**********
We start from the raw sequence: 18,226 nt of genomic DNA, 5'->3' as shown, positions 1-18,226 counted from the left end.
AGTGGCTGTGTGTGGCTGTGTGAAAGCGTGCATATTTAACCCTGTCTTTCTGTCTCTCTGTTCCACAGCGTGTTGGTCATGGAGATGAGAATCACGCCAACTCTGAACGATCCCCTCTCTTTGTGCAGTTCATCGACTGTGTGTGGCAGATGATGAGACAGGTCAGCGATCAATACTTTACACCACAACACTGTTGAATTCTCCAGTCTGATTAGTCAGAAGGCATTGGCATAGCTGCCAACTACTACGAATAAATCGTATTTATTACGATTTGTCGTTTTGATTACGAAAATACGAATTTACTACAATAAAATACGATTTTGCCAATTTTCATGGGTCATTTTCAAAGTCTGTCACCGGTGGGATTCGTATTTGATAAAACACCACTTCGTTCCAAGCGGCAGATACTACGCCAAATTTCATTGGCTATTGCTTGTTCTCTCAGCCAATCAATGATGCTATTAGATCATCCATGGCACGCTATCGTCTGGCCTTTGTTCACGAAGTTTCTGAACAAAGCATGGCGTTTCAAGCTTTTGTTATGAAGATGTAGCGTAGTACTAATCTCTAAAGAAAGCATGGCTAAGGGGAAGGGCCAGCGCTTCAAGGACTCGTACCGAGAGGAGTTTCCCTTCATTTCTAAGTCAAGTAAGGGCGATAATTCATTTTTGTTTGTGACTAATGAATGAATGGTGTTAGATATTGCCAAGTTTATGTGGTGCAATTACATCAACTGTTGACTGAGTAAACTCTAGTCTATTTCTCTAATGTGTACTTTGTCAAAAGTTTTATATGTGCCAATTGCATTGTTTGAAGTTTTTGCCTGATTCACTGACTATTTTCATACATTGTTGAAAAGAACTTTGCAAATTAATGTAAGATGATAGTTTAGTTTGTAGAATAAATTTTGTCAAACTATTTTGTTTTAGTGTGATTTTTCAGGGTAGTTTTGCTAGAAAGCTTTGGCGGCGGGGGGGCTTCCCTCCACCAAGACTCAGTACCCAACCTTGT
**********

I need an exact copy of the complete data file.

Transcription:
We start from the raw sequence: 18,226 nt of genomic DNA, 5'->3' as shown, positions 1-18,226 counted from the left end.
AGTGGCTGTGTGTGGCTGTGTGAAAGCGTGCATATTTAACCCTGTCTTTCTGTCTCTCTGTTCCACAGCGTGTTGGTCATGGAGATGAGAATCACGCCAACTCTGAACGATCCCCTCTCTTTGTGCAGTTCATCGACTGTGTGTGGCAGATGATGAGACAGGTCAGCGATCAATACTTTACACCACAACACTGTTGAATTCTCCAGTCTGATTAGTCAGAAGGCATTGGCATAGCTGCCAACTACTACGAATAAATCGTATTTATTACGATTTGTCGTTTTGATTACGAAAATACGAATTTACTACAATAAAATACGATTTTGCCAATTTTCATGGGTCATTTTCAAAGTCTGTCACCGGTGGGATTCGTATTTGATAAAACACCACTTCGTTCCAAGCGGCAGATACTACGCCAAATTTCATTGGCTATTGCTTGTTCTCTCAGCCAATCAATGATGCTATTAGATCATCCATGGCACGCTATCGTCTGGCCTTTGTTCACGAAGTTTCTGAACAAAGCATGGCGTTTCAAGCTTTTGTTATGAAGATGTAGCGTAGTACTAATCTCTAAAGAAAGCATGGCTAAGGGGAAGGGCCAGCGCTTCAAGGACTCGTACCGAGAGGAGTTTCCCTTCATTTCTAAGTCAAGTAAGGGCGATAATTCATTTTTGTTTGTGACTAATGAATGAATGGTGTTAGATATTGCCAAGTTTATGTGGTGCAATTACATCAACTGTTGACTGAGTAAACTCTAGTCTATTTCTCTAATGTGTACTTTGTCAAAAGTTTTATATGTGCCAATTGCATTGTTTGAAGTTTTTGCCTGATTCACTGACTATTTTCATACATTGTTGAAAAGAACTTTGCAAATTAATGTAAGATGATAGTTTAGTTTGTAGAATAAATTTTGTCAAACTATTTTGTTTTAGTGTGATTTTTCAGGGTAGTTTTGCTAGAAAGCTTTGGCGGCGGGGGGGCTTCCCTCCACCAAGACTCAGTACCCAACCTTGT